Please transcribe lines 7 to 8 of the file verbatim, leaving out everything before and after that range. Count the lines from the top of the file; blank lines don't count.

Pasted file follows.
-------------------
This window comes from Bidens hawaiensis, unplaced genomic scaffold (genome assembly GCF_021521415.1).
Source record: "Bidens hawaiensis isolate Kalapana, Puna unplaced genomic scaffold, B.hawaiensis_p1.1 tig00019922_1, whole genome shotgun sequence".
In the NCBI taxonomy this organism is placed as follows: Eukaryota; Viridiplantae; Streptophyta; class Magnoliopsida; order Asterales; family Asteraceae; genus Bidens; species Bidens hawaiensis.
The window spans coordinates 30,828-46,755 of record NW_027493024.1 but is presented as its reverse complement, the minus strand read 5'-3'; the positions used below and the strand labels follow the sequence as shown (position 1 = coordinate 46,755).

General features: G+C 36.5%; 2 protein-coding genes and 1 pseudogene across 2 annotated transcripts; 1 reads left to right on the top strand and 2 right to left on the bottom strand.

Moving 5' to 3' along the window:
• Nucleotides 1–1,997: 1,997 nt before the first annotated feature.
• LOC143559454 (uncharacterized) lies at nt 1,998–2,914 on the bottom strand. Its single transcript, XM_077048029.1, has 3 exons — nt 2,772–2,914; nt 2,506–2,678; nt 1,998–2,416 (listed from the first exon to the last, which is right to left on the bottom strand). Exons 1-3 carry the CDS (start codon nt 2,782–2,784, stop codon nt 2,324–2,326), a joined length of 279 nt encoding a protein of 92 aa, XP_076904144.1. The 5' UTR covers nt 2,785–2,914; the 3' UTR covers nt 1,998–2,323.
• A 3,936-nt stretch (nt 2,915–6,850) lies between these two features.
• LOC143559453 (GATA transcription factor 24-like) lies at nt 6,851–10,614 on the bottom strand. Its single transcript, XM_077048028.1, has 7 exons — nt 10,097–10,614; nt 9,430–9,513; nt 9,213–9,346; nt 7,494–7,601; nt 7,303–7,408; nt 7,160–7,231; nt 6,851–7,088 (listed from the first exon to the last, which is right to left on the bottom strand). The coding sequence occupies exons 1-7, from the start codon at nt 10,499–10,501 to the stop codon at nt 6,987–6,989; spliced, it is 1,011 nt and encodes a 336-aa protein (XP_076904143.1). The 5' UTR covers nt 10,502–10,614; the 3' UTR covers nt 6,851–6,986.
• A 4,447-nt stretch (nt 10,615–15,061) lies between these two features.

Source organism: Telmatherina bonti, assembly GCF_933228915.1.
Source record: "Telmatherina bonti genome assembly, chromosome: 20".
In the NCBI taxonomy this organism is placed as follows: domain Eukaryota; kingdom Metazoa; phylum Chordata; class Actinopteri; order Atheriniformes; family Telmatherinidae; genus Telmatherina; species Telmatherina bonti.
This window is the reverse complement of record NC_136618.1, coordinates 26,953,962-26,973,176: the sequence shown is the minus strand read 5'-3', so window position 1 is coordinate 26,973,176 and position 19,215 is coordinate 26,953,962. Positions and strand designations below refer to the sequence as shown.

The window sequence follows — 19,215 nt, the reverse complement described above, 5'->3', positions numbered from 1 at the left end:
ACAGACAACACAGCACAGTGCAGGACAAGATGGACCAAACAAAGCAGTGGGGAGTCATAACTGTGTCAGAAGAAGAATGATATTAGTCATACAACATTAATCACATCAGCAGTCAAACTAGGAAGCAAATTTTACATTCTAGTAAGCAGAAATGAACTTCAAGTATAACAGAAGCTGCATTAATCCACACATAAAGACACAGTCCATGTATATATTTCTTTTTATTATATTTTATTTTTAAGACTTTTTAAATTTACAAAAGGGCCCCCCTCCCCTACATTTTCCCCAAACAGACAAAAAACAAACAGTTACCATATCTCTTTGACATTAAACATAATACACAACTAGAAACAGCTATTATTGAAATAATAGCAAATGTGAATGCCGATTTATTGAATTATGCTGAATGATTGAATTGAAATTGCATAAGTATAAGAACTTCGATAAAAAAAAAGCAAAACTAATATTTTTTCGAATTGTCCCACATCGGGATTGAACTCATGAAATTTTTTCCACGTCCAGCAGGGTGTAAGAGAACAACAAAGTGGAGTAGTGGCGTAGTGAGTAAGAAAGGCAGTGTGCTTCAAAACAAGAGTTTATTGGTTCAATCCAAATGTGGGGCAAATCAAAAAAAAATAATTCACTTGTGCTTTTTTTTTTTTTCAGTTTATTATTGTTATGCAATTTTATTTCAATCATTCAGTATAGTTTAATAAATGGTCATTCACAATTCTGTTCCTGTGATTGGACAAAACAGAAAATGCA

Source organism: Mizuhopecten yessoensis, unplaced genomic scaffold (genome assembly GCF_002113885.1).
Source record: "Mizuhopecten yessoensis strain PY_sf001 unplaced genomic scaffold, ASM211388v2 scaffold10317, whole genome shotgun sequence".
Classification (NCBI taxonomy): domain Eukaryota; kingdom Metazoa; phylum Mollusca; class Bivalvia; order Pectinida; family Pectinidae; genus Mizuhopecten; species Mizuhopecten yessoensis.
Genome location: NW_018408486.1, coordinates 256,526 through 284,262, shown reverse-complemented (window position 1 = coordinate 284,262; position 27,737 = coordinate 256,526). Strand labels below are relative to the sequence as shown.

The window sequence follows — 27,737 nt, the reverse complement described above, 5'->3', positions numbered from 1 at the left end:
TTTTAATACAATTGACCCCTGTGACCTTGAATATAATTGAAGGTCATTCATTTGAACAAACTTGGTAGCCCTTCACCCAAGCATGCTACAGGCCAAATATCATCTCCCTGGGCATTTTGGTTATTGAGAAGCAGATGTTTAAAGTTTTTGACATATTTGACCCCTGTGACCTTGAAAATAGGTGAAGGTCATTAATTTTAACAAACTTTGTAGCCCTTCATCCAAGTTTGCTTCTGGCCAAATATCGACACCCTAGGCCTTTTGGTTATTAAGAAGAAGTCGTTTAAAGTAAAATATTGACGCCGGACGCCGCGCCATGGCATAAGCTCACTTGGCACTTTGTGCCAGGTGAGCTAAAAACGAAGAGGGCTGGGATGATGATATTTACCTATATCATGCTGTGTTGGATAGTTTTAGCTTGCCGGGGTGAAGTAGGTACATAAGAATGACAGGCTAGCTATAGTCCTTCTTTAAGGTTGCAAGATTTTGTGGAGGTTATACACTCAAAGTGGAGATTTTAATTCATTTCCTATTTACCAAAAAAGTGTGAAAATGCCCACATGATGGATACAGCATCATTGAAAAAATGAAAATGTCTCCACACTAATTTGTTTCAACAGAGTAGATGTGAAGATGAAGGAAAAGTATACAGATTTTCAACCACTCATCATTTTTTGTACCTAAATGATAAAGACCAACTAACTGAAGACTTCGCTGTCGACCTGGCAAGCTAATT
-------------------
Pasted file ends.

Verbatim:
• Nucleotides 1–1,997: 1,997 nt before the first annotated feature.
• LOC143559454 (uncharacterized) lies at nt 1,998–2,914 on the bottom strand. Its single transcript, XM_077048029.1, has 3 exons — nt 2,772–2,914; nt 2,506–2,678; nt 1,998–2,416 (listed from the first exon to the last, which is right to left on the bottom strand). Exons 1-3 carry the CDS (start codon nt 2,782–2,784, stop codon nt 2,324–2,326), a joined length of 279 nt encoding a protein of 92 aa, XP_076904144.1. The 5' UTR covers nt 2,785–2,914; the 3' UTR covers nt 1,998–2,323.